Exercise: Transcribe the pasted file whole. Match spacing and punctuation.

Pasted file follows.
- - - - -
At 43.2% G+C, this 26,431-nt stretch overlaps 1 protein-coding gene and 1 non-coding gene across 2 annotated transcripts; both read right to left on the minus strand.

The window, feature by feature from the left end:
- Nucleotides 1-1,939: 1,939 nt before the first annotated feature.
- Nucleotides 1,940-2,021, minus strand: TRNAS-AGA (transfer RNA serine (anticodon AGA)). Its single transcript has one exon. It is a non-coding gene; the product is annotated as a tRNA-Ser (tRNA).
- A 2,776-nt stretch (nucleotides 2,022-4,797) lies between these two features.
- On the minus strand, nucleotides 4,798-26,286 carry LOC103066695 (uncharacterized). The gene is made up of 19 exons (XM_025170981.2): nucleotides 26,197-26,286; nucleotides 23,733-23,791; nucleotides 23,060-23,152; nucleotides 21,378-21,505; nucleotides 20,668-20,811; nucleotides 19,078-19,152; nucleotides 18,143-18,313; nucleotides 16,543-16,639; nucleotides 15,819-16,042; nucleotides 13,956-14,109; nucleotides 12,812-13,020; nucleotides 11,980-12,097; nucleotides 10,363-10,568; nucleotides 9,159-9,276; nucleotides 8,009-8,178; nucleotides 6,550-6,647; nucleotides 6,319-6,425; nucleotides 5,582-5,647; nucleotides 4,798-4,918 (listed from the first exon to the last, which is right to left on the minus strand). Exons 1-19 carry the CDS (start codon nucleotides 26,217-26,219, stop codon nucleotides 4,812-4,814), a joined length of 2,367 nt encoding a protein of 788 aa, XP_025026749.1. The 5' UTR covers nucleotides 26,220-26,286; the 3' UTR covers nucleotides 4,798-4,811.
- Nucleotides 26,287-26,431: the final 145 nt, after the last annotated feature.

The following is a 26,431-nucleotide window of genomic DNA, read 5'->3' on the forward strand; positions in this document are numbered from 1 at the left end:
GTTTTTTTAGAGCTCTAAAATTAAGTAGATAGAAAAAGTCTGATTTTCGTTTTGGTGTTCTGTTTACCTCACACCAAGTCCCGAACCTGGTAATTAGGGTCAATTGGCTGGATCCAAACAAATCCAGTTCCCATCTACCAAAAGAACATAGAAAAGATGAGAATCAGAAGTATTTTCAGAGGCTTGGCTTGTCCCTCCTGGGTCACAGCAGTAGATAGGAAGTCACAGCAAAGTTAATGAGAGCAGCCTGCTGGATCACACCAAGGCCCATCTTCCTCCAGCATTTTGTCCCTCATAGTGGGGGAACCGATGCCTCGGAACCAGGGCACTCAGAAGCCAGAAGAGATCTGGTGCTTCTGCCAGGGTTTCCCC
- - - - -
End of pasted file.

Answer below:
At 43.2% G+C, this 26,431-nt stretch overlaps 1 protein-coding gene and 1 non-coding gene across 2 annotated transcripts; both read right to left on the minus strand.

The window, feature by feature from the left end:
- Nucleotides 1-1,939: 1,939 nt before the first annotated feature.
- Nucleotides 1,940-2,021, minus strand: TRNAS-AGA (transfer RNA serine (anticodon AGA)). Its single transcript has one exon. It is a non-coding gene; the product is annotated as a tRNA-Ser (tRNA).
- A 2,776-nt stretch (nucleotides 2,022-4,797) lies between these two features.
- On the minus strand, nucleotides 4,798-26,286 carry LOC103066695 (uncharacterized). The gene is made up of 19 exons (XM_025170981.2): nucleotides 26,197-26,286; nucleotides 23,733-23,791; nucleotides 23,060-23,152; nucleotides 21,378-21,505; nucleotides 20,668-20,811; nucleotides 19,078-19,152; nucleotides 18,143-18,313; nucleotides 16,543-16,639; nucleotides 15,819-16,042; nucleotides 13,956-14,109; nucleotides 12,812-13,020; nucleotides 11,980-12,097; nucleotides 10,363-10,568; nucleotides 9,159-9,276; nucleotides 8,009-8,178; nucleotides 6,550-6,647; nucleotides 6,319-6,425; nucleotides 5,582-5,647; nucleotides 4,798-4,918 (listed from the first exon to the last, which is right to left on the minus strand). Exons 1-19 carry the CDS (start codon nucleotides 26,217-26,219, stop codon nucleotides 4,812-4,814), a joined length of 2,367 nt encoding a protein of 788 aa, XP_025026749.1. The 5' UTR covers nucleotides 26,220-26,286; the 3' UTR covers nucleotides 4,798-4,811.
- Nucleotides 26,287-26,431: the final 145 nt, after the last annotated feature.

The following is a 26,431-nucleotide window of genomic DNA, read 5'->3' on the forward strand; positions in this document are numbered from 1 at the left end:
GTTTTTTTAGAGCTCTAAAATTAAGTAGATAGAAAAAGTCTGATTTTCGTTTTGGTGTTCTGTTTACCTCACACCAAGTCCCGAACCTGGTAATTAGGGTCAATTGGCTGGATCCAAACAAATCCAGTTCCCATCTACCAAAAGAACATAGAAAAGATGAGAATCAGAAGTATTTTCAGAGGCTTGGCTTGTCCCTCCTGGGTCACAGCAGTAGATAGGAAGTCACAGCAAAGTTAATGAGAGCAGCCTGCTGGATCACACCAAGGCCCATCTTCCTCCAGCATTTTGTCCCTCATAGTGGGGGAACCGATGCCTCGGAACCAGGGCACTCAGAAGCCAGAAGAGATCTGGTGCTTCTGCCAGGGTTTCCCC